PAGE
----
A close relative of Black Cohosh (Actaea racemosa), this plant has smaller round tufts of white flowers. But its most striking feature is these berries, white with black pupil-like spots. Doll’s Eyes is certainly a descriptive name, but perhaps Insane Muppet Eyes would be even more descriptive. (The bright magenta stem adds a certain something.) This plant grew in Bird Park, Mount Lebanon, where it was fruiting in late August.
Do not eat the berries. They want to kill you. Can’t you see it in their eyes? Another name for this plant is “White Baneberry,” and you should take the “bane” part seriously.
Gray describes the genus and the species:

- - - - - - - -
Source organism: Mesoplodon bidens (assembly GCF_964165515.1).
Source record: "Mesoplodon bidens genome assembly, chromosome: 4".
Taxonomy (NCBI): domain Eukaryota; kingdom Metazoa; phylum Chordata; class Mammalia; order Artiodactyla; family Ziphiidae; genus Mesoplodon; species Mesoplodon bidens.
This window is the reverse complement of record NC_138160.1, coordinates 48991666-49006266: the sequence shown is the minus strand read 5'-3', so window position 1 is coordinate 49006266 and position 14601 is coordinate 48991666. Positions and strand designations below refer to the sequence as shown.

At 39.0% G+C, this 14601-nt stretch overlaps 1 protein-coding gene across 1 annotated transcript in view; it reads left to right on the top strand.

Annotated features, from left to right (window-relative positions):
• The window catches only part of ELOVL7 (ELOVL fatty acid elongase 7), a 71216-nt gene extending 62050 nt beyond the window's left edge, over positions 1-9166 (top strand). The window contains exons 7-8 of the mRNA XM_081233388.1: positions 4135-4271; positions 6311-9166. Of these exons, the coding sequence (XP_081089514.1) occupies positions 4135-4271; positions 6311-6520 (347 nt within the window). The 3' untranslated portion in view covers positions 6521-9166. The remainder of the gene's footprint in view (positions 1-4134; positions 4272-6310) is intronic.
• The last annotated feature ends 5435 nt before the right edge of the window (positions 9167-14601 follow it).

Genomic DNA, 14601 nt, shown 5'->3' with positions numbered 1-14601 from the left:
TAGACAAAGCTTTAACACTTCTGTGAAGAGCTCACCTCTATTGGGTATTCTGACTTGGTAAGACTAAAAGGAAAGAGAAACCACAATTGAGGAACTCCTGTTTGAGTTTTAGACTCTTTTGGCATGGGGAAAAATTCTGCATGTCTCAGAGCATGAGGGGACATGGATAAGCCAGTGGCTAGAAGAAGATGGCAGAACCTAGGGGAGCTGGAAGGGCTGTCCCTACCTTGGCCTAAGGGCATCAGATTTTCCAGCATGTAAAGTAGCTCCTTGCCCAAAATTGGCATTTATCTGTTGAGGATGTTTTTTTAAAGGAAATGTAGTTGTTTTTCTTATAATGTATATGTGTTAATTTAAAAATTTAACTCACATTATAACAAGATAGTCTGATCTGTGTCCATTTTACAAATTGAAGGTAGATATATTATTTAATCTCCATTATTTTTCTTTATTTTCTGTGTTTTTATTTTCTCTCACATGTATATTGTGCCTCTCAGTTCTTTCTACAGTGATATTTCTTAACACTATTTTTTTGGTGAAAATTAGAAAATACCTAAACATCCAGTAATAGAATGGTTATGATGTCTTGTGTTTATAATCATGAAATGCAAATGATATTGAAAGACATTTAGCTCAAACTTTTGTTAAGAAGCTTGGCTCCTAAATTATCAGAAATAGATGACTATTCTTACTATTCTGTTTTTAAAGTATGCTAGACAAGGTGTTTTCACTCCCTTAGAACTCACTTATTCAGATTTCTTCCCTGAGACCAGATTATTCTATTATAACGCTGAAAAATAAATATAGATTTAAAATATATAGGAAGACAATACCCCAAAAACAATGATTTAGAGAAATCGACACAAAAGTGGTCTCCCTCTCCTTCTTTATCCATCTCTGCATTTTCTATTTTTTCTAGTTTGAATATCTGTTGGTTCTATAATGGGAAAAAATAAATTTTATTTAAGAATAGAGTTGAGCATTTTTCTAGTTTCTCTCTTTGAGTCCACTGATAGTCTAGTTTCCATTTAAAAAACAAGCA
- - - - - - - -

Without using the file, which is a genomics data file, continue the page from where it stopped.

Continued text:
ACTAÈA L. BANEBERRY, COHOSH. Sepals 4 or 6, falling off when the flower expands. Petals 4-10, small, flat, spatulate, on slender claws. Stamens numerous, with slender white filaments. Pistil single; stigma sessile, depressed, 2-lobed. Seeds smooth, flattened, and packed horizontally in 2 rows. — Perennials, with ample 2-3-ternately compound termina! raceme of white flowers. (From aktea, actaea, ancient names of the Elder, transferred by Linnaeus.)
A. álba (L.) Mill. (WHITE B.) Leaflets more incised and sharply toothed [than those of A. rubra]; raceme ellipsoid; petals slender, mostly truncate at the end, appearing to be transformed stamens; pedicels thickened in fruit, as large as the peduncle and red, the globular-ovoid berries white. — Rich woods, flowering a week or two later than the other [which flowers in April and May], and more common westward and southward.